In this post, I'm continuing to explore this fascinating question of how to feel quality. If you're curious as to what I've explored so far, here's the backstory: Part One (four-minute read), Part Two (two-minute read), and Part Three (one-minute read).
I'd like to explore what we can learn from the difference between frequency and duration.
First, some definitions:
Frequency is how often something happens.
Duration is how long something happens for.
We can categorize all of our experiences into a combination of these buckets.
Let's explore the four combinations.
High frequency + high duration: Something you do often and for a long time, e.g. a regular workday.
High frequency + low duration: Something you do often, for a short time, e.g. brushing your teeth.
Low frequency + low duration: An infrequent transaction, e.g. updating your driver's license.
Low frequency + high duration: An infrequent connection, e.g. visiting friends who live far away.
I'm not going to get specific about defining how many seconds/minutes/hours make for high or low duration. You can just use what feels intuitive.
The first observation I want to make here is this:
Quality lives in duration.
Let me explain using the simple example of a workday.
Let's imagine that your workday is exactly eight hours long.
One day, you might have an absolutely terrible day at work.
Another day, it might be the best work day ever.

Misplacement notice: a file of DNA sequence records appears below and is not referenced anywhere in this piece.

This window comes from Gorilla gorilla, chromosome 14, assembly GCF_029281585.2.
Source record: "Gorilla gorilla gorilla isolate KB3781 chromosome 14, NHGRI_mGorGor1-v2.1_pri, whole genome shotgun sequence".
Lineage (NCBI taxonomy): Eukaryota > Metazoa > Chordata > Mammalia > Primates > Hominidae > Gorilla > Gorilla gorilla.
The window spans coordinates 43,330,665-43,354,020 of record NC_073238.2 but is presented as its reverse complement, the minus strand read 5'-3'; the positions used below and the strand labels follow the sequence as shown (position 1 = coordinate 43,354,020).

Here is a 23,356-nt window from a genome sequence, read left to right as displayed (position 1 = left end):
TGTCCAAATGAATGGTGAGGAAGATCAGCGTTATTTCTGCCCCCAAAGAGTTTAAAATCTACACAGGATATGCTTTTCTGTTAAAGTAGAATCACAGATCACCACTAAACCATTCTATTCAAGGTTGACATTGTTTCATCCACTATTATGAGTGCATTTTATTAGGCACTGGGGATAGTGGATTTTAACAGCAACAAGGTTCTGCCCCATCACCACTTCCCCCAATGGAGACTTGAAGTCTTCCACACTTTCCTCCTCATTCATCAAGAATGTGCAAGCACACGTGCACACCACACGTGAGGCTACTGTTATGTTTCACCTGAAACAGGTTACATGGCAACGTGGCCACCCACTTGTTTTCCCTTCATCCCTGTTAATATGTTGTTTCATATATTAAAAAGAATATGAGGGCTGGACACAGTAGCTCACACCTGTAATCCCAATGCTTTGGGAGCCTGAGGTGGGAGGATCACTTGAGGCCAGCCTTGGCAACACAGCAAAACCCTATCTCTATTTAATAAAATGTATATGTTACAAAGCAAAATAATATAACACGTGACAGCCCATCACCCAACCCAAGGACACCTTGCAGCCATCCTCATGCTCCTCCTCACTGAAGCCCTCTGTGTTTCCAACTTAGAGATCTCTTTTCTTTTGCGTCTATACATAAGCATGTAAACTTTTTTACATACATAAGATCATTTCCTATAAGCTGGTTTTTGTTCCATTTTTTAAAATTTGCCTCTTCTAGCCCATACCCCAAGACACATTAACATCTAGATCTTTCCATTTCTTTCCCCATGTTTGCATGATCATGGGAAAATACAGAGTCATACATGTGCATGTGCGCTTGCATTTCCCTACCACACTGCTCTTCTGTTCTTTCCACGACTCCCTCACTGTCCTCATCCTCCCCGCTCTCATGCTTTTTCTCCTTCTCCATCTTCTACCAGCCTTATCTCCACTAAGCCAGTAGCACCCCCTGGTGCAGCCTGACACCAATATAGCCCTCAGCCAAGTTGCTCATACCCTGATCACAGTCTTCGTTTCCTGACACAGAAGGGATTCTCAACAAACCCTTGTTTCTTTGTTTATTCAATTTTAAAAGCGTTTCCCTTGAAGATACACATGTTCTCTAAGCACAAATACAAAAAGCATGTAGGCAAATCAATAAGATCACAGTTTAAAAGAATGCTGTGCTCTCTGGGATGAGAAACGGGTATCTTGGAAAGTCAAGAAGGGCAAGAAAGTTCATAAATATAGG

In either case, it was still eight hours long.
The difference (i.e. quality) lives in what happened over those eight hours.
Now I'd like to add to my first observation above:
Quality lives in duration. We feel quality when our sense of duration is out of sync with reality.
You've felt this.
It's that feeling when you're with someone or doing something, and you look at the clock only to realize that a crazy amount of time has passed. You question if time was actually on fast forward.
It's also that feeling when you're with someone or doing something, and you look at the clock only to realize that much less time has passed than you thought. Then you look at the clock a few minutes later, only to realize it's the exact same time as before.
The takeaway here is that if you want to improve quality, your leverage lies in duration.
You have to think about how to make the most of your time.
I'm going to leave you with a line I heard in a podcast, which I truly fell in love with and I think it summarizes everything I've tried to say here:
"Time actually is an object who's value we have the capacity to make more valuable or less valuable."
Sendhil Mullainathan, The Knowledge Project Episode #102